Wayne Griffith
Wayne Griffith

Love of banking pays off for Wayne Griffith

By Admin Thursday May 28 2015 in News
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When HSBC announced last summer it was phasing out its Cayman Islands corporate and retail banking operation and selling its business assets to local rival Butterfield Bank, Wayne Griffith started to explore job opportunities.


While enjoying the year-round warm weather and his role as head of retail banking and wealth management in the British Overseas Territory, Griffith didn’t flinch when RBC came on his radar.


It was an opportunity to return to his homeland and be associated with Canada’s largest bank which takes diversity seriously and works with non-profit agencies to hire newcomers to Canada. One in two of the bank’s staffing positions is required to be filled by a woman and one in five by a visible minority at the executive level.


“RBC was appealing because of its tremendous values, its commitment to the community and its outstanding brand,” said Griffith who was born and raised in Montreal to Barbadian immigrant parents. “Once I met with the RBC leadership team, I knew it was going to be a good fit for me.”


The Concordia University graduate was hired last February as regional vice-president for the Greater Toronto region.


“It was hard to turn down an opportunity to come back home and work with a major progressive financial institution like RBC,” said Griffith who is responsible for the retail strategy for several banks in his jurisdiction. “In my job, it really comes down to working with people and I like doing that.”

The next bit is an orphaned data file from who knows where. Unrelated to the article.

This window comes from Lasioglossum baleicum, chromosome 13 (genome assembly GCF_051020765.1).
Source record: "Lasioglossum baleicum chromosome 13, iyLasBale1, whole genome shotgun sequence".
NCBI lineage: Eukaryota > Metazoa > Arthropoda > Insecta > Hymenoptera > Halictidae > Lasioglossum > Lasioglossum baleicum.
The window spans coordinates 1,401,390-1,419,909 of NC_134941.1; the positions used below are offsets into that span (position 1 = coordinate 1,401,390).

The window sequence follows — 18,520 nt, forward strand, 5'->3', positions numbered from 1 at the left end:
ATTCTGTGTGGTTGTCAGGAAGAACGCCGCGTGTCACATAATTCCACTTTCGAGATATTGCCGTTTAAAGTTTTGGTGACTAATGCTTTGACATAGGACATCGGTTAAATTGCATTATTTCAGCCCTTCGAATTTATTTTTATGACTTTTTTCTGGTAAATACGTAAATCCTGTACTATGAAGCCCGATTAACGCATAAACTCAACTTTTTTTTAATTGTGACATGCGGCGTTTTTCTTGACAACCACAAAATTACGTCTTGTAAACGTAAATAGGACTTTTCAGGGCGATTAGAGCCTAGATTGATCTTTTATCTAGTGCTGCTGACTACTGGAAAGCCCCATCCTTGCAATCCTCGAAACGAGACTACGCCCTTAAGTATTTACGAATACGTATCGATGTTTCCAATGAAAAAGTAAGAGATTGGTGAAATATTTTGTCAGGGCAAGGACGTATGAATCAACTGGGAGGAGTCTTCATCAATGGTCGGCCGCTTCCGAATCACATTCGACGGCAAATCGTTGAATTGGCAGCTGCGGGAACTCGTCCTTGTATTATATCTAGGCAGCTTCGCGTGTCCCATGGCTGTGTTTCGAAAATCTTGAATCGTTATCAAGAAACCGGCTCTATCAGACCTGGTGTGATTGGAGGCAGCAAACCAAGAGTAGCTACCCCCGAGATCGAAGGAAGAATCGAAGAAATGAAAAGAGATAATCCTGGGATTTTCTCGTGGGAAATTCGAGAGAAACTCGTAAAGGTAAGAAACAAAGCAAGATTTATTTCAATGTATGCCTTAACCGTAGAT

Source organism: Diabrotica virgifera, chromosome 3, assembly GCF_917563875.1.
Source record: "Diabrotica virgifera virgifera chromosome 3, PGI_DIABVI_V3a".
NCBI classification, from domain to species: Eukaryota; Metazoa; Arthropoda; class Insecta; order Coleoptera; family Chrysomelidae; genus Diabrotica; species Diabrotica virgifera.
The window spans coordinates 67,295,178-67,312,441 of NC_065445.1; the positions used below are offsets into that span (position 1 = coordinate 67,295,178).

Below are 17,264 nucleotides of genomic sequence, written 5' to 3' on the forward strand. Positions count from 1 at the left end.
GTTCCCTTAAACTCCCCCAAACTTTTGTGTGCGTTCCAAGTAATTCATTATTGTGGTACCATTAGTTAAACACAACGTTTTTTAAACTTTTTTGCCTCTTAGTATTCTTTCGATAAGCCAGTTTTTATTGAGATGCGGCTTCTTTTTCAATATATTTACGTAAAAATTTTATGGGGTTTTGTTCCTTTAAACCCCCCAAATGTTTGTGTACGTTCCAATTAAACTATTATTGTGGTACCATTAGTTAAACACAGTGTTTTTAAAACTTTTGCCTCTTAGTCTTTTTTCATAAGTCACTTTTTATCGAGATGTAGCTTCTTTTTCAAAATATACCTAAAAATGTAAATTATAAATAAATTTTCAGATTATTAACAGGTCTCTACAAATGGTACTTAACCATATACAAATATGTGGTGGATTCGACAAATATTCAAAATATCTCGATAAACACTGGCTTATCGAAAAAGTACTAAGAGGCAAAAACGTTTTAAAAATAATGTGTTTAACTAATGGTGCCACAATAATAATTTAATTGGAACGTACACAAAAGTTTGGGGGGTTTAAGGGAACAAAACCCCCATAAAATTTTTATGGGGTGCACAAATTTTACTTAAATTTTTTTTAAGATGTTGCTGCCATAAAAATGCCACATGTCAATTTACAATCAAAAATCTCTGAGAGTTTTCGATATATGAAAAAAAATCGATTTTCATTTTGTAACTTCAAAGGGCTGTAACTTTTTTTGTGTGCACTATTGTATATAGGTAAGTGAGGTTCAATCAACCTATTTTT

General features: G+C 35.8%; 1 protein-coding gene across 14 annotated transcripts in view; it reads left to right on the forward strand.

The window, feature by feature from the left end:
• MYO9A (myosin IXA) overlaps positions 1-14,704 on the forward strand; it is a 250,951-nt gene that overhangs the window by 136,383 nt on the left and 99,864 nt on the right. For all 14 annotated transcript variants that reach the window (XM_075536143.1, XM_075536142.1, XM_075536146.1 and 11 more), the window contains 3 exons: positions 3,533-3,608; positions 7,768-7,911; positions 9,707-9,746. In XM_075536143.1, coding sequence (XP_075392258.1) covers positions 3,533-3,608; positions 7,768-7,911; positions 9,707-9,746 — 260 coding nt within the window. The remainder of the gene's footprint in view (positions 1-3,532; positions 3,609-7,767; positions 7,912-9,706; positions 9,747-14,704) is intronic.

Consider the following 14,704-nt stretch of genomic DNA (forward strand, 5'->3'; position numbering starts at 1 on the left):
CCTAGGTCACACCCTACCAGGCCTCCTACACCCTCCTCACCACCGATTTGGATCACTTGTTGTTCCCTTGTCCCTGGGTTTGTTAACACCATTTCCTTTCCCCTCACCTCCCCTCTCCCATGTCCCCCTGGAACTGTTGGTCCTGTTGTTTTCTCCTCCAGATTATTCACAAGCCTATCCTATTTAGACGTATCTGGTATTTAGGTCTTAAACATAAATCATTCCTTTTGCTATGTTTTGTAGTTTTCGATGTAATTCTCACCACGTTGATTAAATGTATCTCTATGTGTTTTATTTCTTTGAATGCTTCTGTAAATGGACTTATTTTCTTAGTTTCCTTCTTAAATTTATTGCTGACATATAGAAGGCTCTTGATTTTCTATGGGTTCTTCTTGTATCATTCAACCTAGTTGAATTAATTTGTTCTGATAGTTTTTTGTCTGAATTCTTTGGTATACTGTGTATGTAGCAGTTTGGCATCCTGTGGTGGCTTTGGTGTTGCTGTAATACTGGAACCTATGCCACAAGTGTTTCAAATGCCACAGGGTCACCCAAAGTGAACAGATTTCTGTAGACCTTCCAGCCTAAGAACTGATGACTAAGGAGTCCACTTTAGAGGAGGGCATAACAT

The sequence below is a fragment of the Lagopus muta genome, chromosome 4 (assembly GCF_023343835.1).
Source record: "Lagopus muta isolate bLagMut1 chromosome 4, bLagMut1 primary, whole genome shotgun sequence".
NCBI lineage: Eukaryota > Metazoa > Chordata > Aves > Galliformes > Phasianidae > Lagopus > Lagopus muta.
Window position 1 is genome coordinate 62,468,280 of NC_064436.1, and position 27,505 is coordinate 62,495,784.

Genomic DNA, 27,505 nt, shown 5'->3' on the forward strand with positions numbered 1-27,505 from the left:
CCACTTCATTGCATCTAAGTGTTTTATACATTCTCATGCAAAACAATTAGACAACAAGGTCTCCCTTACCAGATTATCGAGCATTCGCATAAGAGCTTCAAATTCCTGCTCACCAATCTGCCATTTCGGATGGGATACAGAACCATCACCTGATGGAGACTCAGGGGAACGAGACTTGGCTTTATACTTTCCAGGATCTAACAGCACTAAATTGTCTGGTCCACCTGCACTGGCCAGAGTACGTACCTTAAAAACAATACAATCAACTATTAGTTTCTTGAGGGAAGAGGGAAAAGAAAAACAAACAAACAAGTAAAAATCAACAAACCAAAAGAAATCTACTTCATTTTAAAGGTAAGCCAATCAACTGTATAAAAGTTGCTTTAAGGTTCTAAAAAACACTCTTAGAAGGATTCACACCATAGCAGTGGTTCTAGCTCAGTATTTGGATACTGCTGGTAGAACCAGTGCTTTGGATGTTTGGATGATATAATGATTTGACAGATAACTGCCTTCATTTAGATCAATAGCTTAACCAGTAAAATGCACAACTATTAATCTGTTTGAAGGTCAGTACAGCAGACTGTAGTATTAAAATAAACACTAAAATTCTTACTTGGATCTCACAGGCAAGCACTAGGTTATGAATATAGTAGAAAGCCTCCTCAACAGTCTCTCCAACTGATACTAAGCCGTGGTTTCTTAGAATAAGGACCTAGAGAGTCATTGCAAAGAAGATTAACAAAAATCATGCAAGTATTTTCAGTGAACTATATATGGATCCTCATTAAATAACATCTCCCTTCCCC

Griffith has been in the banking industry for 17 years. Starting as a teller, he spent almost a decade with TD Bank.


“Beginning at the bottom floor of the industry and working my way up allowed me to gain valuable experience and exposure,” he said. “You get a better perspective and understanding of how to do things properly that will benefit the institution and the customer base you are serving.”


Griffith is not surprised that he gravitated to the financial sector.


“As a kid, I went for briefcases instead of knapsacks,” he said. “I was the professional type.”



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